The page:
Just for the record – the last two weeks have probably been the most stressful 2 weeks of my professional life due to intense hostility and scrutiny over this event, but now that it’s over, I feel relieved, proud of the courage and integrity of our Stonewall Legal Alliance and its leadership, grateful that I had the opportunity to bear witness to my truth on the question, and more convinced than ever about the value of open exchange on questions of faith and public policy.

(After I submitted this last night, Jim Burroway kindly gave me this forum, so I want to use it point you to material on my blog that some of you will like.  Start with the “Straight Question” essay on heterosexuality.  The first part especially was designed to be accessible and healing.  If you’re a visual type, go to the concept map.  Cheers.)


October 27th, 2008

A good post, professor.

However, I remain unconvinced that the good that is done by fully examining both sides of an issue justifies an invitation to the likes of the Phelps family.

Jose Gabilondo

October 27th, 2008

Dear Dave,

I understand. It’s no coincidence, though, that when it comes to gay marriage, we still think in terms of “both sides” of the issue, something we would never dream of doing so when it comes to both sides of racism or, except in some weird places, both sides of anti-Semitism.

There are good arguments against gay marriage. Some radical feminists and others see marriage as a tool of hierarchy. And elevating these little dyads – encouraging their self-absorption – leaves a lot of people (the unmarried and the unmarriable) out in the cold, wondering what it would be like to have a relationship that is also a fortress in a generally uncaring society.

No doubt there are other good arguments against gay marriage, but these aren’t the reasons behind the defense of marriage initiatives. What motivates these initiatives – at their best – is majoritarian overreaching, a kind of ordinary selfishness and a lack of empathy needed to step out of one’s position that comes from a lifetime of not having had to individuate away from society. That’s at their best. At their worst – these initiatives reflect a more intentional form of hostility.

So I don’t actually think that there are any legitimate arguments advanced against gay marriage, at least none that survive non-homophobic scrutiny. Again, there may be some out there, but these aren’t the arguments that motivate the new Right. On this issue, then, I wouldn’t bother with liberal notions of “balance,” because doing so probably legitimates an illegitimate agenda.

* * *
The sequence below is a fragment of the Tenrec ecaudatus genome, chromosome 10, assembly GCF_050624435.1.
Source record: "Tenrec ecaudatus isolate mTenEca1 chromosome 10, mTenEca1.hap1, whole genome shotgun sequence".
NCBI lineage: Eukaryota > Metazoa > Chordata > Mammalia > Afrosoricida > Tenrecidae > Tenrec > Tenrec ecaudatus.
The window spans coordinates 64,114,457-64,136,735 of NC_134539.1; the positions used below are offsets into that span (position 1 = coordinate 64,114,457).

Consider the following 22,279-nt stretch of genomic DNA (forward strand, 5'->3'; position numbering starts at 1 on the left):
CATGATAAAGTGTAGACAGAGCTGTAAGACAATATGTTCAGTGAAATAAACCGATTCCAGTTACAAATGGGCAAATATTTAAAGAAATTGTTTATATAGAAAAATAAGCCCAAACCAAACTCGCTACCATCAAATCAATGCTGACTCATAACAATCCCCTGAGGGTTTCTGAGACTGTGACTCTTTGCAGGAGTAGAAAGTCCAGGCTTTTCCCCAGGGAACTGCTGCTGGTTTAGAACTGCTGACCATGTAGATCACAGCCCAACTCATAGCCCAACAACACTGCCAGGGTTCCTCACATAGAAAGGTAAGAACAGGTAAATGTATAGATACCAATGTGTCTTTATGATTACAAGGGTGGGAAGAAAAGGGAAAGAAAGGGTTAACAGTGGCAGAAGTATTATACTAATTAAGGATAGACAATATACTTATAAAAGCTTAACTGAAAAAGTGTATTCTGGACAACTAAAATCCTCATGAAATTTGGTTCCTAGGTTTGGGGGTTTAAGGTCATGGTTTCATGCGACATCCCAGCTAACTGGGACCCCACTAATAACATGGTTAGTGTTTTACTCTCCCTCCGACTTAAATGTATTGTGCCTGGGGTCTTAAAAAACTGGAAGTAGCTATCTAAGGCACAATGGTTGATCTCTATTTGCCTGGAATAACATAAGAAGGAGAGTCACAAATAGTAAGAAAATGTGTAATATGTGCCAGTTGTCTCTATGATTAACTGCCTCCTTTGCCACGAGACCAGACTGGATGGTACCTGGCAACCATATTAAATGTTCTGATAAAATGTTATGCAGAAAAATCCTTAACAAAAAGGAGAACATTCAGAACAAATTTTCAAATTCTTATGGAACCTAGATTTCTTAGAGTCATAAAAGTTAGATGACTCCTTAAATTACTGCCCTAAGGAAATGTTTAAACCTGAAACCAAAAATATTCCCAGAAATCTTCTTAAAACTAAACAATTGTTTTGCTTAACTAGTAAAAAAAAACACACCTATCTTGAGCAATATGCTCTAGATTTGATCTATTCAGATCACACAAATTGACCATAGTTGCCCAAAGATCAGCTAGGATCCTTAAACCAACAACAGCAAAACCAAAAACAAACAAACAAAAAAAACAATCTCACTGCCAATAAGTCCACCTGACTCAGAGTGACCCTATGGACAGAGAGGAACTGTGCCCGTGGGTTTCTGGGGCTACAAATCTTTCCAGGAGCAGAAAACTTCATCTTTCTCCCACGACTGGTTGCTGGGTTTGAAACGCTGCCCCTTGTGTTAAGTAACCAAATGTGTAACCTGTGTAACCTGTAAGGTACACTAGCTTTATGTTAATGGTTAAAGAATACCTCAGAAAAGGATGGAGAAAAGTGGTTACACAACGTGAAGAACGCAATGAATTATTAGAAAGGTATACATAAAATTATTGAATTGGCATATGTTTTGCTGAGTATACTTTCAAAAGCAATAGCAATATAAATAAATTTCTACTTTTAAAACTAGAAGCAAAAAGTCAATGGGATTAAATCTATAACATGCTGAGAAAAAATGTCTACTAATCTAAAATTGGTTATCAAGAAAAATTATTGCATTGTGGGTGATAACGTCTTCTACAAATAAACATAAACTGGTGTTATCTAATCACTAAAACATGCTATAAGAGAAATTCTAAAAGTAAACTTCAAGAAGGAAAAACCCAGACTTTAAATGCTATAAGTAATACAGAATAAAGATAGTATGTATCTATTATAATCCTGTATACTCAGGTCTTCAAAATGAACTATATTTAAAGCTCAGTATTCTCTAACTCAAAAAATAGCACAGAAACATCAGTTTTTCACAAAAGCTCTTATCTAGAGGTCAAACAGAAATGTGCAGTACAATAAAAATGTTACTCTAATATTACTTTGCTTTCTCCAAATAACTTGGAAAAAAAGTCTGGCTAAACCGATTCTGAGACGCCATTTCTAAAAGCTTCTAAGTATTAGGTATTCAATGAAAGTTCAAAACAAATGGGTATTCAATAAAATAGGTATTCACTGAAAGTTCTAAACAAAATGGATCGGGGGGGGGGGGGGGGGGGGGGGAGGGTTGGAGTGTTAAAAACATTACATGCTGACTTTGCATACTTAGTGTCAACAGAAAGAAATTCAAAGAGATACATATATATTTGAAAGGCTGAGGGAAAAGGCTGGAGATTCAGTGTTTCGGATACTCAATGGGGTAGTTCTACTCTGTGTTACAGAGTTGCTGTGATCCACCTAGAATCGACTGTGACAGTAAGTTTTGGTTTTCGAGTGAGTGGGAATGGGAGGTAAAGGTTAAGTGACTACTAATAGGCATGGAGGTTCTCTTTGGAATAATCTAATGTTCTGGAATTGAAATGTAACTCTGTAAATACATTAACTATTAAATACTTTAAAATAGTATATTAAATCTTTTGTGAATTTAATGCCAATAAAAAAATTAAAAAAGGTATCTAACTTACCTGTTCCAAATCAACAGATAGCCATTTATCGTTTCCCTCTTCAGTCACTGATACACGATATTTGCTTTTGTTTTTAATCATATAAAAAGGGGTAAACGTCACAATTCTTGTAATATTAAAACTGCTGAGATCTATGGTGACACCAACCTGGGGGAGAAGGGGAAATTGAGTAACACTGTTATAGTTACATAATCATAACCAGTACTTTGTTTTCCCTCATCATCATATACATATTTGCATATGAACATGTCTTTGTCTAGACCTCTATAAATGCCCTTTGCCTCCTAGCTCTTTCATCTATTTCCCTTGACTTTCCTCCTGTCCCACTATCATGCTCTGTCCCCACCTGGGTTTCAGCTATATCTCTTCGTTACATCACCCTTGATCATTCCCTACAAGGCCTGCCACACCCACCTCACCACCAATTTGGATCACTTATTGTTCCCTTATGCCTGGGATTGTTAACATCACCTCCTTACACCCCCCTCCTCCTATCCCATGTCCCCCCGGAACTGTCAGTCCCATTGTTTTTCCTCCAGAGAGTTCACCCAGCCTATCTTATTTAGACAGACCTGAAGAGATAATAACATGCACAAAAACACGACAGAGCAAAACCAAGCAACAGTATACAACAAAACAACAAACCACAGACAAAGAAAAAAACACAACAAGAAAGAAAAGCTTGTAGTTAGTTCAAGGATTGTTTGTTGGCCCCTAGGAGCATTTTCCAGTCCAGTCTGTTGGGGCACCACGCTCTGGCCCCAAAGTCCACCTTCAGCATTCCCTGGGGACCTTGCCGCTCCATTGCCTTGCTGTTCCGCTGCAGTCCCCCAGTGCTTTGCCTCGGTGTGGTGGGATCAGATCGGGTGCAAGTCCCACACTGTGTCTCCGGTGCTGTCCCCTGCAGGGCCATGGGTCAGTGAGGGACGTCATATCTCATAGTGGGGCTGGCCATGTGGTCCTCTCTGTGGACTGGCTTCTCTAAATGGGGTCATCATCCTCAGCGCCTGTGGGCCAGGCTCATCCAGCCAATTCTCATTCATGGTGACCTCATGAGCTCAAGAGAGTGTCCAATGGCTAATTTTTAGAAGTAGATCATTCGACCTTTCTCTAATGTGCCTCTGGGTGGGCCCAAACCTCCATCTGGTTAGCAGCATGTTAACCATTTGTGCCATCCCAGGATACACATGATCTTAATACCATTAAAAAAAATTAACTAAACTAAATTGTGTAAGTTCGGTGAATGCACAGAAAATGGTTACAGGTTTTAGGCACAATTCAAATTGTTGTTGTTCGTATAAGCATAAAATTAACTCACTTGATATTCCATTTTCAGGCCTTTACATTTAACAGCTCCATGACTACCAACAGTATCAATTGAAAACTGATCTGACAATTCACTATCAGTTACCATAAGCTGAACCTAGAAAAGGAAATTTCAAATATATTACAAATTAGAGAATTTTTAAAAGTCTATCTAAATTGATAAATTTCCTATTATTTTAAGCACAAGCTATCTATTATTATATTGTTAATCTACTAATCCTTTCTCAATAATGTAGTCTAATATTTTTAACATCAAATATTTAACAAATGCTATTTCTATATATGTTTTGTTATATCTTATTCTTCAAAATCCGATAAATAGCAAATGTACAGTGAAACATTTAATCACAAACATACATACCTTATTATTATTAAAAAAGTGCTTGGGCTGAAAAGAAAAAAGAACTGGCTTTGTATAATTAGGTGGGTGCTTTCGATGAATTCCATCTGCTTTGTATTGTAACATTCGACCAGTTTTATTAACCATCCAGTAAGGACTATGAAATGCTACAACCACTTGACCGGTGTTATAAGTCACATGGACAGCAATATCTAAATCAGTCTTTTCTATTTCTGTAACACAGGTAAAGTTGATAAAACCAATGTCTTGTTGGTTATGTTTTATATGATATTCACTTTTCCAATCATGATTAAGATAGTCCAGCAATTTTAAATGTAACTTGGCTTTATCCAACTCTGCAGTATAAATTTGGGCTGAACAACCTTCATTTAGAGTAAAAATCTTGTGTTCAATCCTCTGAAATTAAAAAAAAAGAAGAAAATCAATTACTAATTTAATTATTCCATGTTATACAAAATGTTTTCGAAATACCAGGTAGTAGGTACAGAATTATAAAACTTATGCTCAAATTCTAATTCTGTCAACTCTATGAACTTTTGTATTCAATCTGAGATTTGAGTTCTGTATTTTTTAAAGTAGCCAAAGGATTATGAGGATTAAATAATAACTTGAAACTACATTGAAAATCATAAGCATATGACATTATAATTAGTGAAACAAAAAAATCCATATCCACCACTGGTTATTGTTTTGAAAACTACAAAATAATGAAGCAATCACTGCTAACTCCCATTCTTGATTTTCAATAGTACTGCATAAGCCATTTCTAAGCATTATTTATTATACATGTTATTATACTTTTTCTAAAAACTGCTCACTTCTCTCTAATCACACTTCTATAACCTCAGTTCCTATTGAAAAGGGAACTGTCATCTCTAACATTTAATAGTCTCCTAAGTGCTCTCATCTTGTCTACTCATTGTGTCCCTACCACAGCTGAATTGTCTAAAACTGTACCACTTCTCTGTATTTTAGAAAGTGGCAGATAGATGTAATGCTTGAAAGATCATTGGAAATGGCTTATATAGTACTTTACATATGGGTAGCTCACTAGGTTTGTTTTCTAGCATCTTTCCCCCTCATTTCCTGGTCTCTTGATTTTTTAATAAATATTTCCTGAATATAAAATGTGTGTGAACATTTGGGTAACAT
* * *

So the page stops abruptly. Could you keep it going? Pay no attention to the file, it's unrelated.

The other point is that Westboro is not really a threat to our rights. Granted – verbal assault hurts. Being called “fag” as I walk down the street is probably still the most upsetting thing that happens to me, so I understand feeling hurt by this language. But ask yourself which institutions, individuals, and concepts hurt you most directly on this score. It’s not a marginal group like Westboro. You should be worried about the pillars of conservatism – the Federalist Society, the Christian Legal Society, the converted GOP, and the many other respectable voices of the new Right, including, frankly, the Log Cabin Republicans.

If you wait until you see the whites of their eyes, it will be too late.

Timothy Kincaid

October 27th, 2008

If you think that Log Cabin Republicans is either a “pillar of conservatism” or a “threat to our rights” then you are mistaken.


October 28th, 2008


An interesting reply. However, it never touches the point of my concern.

The Phelps family are exceedingly nasty. I worried about encouring and legitimizing their very hateful tactics by inviting them to a legitimate debate. It is welcoming them as proper debate participants that seems to risk legitimizing an illegitimate agenda. Just how much power the Westboro clan actually has is irrelevant to this point.

Frankly, if you are disinclined to bother with liberal notions of balance,” on the issue of same-sex marriage, I don’t understand why you want to debate the matter.

I don’t doubt you are correct that most opposition to gay marriage is majoritarian overreaching. But as you admit this doesn’t preclude some from having good reasons for their opposition. I think discussion and debate between such people and SSM proponents would be for the best. Debating with the Phelps’ hardly fits the bill.

I am afraid of the Westboro Baptist Church. I am also not afraid of the groups you list as examples of “pillars of conservatism.”

I can’t agree with your opinion of the Federalist Society. They are not a political group at all; they are interested in legal culture and proper jurisprudence. And I must confess I don’t know anything about the Christian Legal Society.

As for the GOP,let me just say that both major parties are ancient and self-perpetuating institutions filled with political careerists and let that be that.

Lastly, though it pains me dearly to do so, I have to agree with Timothy Kincaid about the Log Cabin Republicans.


October 28th, 2008

My second paragraph above should read:

The Phelps family are exceedingly nasty. I worried about encouraging and legitimizing their very hateful tactics by inviting them to a legitimate debate.